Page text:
Feifer, Maxine. Tourism in History: From Imperial Rome to the Present. New York: Stein and Day, 1985 (288 pages). Although her study is now more than two decades old, Feifer's account of the history of tourism throughout the world is still one of the most relevant overviews for any student of the travel industry. In particular, Feifer shows that current tourism trends, such as cultural tourism or heritage tourism, were always part of leisure travel, well before the terms were coined. Her concept of the "post-tourist" is still debated among academics and practitioners today.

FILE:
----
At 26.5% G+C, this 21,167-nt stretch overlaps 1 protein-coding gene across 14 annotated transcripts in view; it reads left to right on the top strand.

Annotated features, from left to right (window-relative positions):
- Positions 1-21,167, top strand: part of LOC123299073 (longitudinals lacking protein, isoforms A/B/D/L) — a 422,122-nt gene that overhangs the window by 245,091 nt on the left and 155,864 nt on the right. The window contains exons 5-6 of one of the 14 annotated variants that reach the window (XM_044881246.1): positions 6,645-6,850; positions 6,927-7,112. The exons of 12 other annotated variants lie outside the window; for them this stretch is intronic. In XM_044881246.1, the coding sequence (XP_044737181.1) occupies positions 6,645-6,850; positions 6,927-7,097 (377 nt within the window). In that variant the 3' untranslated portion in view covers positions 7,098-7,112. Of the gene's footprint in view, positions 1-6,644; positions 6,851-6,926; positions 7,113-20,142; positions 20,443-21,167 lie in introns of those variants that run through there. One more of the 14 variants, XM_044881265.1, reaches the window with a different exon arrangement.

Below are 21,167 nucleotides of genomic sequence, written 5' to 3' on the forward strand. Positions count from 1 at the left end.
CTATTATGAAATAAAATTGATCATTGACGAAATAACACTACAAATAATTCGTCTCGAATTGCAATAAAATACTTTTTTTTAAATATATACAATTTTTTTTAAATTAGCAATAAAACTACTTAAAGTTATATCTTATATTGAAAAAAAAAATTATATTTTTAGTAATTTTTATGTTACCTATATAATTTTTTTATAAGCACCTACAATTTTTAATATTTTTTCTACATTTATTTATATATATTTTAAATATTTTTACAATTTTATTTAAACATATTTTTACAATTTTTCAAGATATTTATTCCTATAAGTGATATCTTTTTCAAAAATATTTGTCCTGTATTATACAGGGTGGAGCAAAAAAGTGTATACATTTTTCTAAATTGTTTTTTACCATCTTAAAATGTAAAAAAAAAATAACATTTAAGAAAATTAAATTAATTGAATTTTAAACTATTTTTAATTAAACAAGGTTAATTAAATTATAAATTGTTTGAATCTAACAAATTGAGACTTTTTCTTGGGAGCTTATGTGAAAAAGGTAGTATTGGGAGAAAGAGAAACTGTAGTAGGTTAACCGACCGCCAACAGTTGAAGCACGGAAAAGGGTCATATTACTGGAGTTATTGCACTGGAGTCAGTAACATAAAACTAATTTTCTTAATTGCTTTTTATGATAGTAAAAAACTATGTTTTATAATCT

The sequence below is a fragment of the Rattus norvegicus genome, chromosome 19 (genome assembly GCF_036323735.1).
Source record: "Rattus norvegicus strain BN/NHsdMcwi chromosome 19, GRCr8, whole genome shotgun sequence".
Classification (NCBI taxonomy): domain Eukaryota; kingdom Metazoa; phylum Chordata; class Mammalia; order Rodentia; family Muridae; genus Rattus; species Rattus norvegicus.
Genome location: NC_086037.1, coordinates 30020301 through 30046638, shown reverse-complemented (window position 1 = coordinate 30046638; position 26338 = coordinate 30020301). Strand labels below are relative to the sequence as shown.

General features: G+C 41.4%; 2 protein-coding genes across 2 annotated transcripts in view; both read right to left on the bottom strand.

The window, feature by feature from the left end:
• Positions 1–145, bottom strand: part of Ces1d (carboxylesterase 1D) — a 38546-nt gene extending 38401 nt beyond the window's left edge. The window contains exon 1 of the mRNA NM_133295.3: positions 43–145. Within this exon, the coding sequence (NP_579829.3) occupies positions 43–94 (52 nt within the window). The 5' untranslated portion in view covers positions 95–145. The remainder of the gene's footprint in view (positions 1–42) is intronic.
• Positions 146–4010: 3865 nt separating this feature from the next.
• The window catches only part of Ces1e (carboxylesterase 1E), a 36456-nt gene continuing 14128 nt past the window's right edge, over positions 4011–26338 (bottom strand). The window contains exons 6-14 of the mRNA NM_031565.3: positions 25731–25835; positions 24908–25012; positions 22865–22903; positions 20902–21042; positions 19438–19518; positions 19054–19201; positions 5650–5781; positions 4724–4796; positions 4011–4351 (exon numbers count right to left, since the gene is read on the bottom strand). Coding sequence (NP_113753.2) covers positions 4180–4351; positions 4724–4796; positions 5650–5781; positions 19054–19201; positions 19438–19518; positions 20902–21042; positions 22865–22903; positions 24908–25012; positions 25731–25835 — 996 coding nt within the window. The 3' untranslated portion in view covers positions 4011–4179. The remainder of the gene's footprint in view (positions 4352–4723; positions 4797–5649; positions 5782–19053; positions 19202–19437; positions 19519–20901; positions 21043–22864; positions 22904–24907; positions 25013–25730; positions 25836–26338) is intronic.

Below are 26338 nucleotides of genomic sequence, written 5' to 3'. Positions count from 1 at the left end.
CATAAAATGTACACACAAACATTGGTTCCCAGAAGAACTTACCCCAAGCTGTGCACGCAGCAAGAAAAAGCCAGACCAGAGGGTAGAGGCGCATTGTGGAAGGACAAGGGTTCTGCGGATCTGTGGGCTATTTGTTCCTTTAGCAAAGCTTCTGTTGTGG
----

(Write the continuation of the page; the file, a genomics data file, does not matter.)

Goeldner, Charles R. and J.R. Brent Ritchie. Tourism: Principles, Practices, Philosophies, 9th ed. Hoboken, NJ: John Wiley & Sons, Inc., 2003 (606 pp.). This massive textbook is fairly typical of the publications used in university classrooms to teach travel and tourism. At more than 600 pages, the book is extremely comprehensive, demonstrating that tourism is not a separate industry, but instead a business that connects to nearly every economic, social, environmental, or cultural sector in most communities. The introductory chapters, putting tourism into a large economic, geographic, and cultural context, are particularly helpful. Much of the book is aimed at students wishing to make a career in tourism, either as travel agents, hotel managers, or related professions; and it almost reads like a recruiting tool. While newer editions do cover issues like sustainable tourism and ecotourism, the authors' references to the social or environmental damage that the industry might foist on a region feel tokenistic. Goeldner and Ritchie are clearly industry supporters, and that comes through in their prose. When they mention something like the community's role in setting tourism standards, which they do more than once, there's next to no information about how to involve the public or who dictates what the acceptable standards are. One hopes future editions will include more research from the sustainable tourism movement. Still, anyone working in the tourism business should consult this work, if only because it's a typical classroom textbook – perhaps one of the most used – and it's helpful to know how tourism is being taught.